Pettis vs. Aldo will be one hell of a fight...but hurts many hotshot featherweights.
As recently as seven months ago, I was ruthlessly criticizing the lack of depth in the featherweight division. I don't know precisely when it happened, but the 145-lb division has evolved in a profound way.
It's not just because of the arrival of various lightweights. The additions of Clay Guida, Frankie Edgar and Jeremy Stephens certainly help, but they were really just part of the featherweight division's rise. The real turning point was when, beneath everyone's notice, a legitimate hierarchy of fighters developed that allowed stars to be built.
This wasn't the case when Erik Koch found himself in a title fight with featherweight champ Jose Aldo after beating Jonathan Brookins (which, by the way, was Brookins' first fight after winning The Ultimate Fighter season 12). It is now, though—what we have seen over the last few months is Ricardo Lamas assert himself as a legitimate top contender, with Cub Swanson, Chad Mendes and Chan Sung Jung hot on his heels, and Clay Guida and Dennis Siver just behind.
Because of that, while a match like Jose Aldo vs. former UFC lightweight champion Frankie Edgar made sense six months ago, it is not necessary now. That, however, is precisely what we're getting in the recently-announced featherweight championship bout between Jose Aldo and former WEC lightweight champion, and current UFC lightweight top contender, Anthony Pettis.
Anthony Pettis is an amazing talent. He should be universally regarded as one of the best strikers in MMA today—with wins over top-10 lightweights including Donald Cerrone, Joe Lauzon, and champion Benson Henderson, he is as deserving of a title fight as anybody in the UFC today.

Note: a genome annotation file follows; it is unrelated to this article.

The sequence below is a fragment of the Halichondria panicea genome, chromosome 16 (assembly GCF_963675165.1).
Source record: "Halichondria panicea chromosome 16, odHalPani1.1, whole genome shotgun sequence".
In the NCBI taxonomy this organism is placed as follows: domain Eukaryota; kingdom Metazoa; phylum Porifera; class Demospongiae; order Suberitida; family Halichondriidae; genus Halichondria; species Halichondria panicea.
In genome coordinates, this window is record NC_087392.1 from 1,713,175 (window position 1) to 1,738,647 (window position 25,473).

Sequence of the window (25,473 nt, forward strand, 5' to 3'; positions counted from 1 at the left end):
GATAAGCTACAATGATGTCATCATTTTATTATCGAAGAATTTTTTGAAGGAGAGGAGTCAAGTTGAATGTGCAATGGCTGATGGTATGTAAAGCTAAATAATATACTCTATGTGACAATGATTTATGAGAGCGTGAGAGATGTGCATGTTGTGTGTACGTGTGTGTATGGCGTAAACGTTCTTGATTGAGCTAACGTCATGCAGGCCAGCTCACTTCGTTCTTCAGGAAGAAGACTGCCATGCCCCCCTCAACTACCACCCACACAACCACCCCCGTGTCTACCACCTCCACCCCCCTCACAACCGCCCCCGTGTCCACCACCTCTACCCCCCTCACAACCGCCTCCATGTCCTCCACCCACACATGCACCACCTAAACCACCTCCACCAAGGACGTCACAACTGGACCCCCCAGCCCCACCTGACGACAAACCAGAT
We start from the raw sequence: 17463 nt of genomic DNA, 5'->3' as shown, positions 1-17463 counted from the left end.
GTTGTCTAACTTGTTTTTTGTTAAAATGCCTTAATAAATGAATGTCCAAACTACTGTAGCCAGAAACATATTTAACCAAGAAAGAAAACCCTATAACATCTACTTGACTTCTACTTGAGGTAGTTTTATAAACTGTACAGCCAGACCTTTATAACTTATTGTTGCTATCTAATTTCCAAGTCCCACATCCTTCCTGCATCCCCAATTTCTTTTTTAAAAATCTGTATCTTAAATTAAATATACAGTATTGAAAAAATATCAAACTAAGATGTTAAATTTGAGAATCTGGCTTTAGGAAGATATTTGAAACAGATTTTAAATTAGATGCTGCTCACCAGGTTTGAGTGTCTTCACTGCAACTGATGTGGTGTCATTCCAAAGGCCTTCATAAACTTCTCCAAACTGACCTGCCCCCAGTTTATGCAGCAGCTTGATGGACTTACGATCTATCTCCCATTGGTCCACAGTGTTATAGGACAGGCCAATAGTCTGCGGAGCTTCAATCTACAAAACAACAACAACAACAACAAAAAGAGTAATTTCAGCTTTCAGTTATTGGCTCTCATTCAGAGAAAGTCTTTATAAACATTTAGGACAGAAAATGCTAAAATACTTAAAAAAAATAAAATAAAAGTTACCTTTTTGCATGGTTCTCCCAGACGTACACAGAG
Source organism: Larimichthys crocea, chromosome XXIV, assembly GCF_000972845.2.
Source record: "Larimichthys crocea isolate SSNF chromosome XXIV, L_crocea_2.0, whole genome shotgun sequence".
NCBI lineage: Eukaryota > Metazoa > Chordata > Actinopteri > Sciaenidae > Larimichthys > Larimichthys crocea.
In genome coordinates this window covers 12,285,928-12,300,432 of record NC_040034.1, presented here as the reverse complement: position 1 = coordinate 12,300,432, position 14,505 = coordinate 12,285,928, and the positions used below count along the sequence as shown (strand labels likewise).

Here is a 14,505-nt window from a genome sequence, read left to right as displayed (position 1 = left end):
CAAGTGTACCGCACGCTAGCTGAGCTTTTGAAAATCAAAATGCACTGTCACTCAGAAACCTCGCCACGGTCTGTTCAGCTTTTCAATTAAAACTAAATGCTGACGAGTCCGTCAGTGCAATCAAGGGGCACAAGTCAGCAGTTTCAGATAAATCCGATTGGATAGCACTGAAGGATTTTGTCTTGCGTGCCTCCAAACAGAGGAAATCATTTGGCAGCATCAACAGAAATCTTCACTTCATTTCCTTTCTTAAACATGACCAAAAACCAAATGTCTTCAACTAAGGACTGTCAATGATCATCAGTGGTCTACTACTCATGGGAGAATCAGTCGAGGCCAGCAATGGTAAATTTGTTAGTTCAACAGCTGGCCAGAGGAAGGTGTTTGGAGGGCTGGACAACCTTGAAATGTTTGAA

Cashing those chips in as a featherweight makes sense for a variety of reasons for Pettis. Now that he is finally through an injury-plagued 2012, “Showtime” seems to be healthy for the first time in a good while. After getting denied a title fight at 155 lbs before, a guaranteed payday in a guaranteed title fight on a guaranteed date must be appealing.
On top of that, he claims that he only needs to cut a few pounds to make 155 lbs, which would make clearing the featherweight mark an easy task. Last but not least, this keeps Pettis clear of high-level wrestlers that have a serious size advantage on him, like Gray Maynard (who has been calling Pettis out lately) or Jim Miller. Pettis, if you'll remember, was badly out-wrestled by Clay Guida not all that long ago.
Still, even though it is a great opportunity for Pettis, it is not great for the featherweight division as a whole.
Ricardo Lamas has a four-fight winning streak over Matt Grice, Cub Swanson, Hatsu Hioki and Erik Koch. Hioki and Koch, by the way, were both lined up to fight for the belt in 2012, and Swanson is currently ranked as the No. 6 featherweight in our rankings. Suffice it to say, he has done more than enough to earn a crack at Jose Aldo.
With a legitimate pileup of fighters with skyrocketing stock just behind Lamas, there is no reason to have another lightweight cut the line.
Unfortunately, as we have seen with Johny Hendricks, winning a bunch of fights over top-10 fighters does not mean anything until you have the drawing power to back it up. That is the pickle Ricardo Lamas finds himself in—with the UFC opting to bring in established lightweights rather than letting featherweights get media exposure, it is a predicament that will persist longer than necessary, which will hurt more than just Lamas.
So, while fans are all undoubtedly salivating at what will likely be a high-flying, fast-paced battle that has more kicks than a Rockettes show, this fight does come at the expense of the numerous rising stars in the featherweight division. The UFC will reap the short-term benefits, but it hurts one of their hottest divisions in the long-term.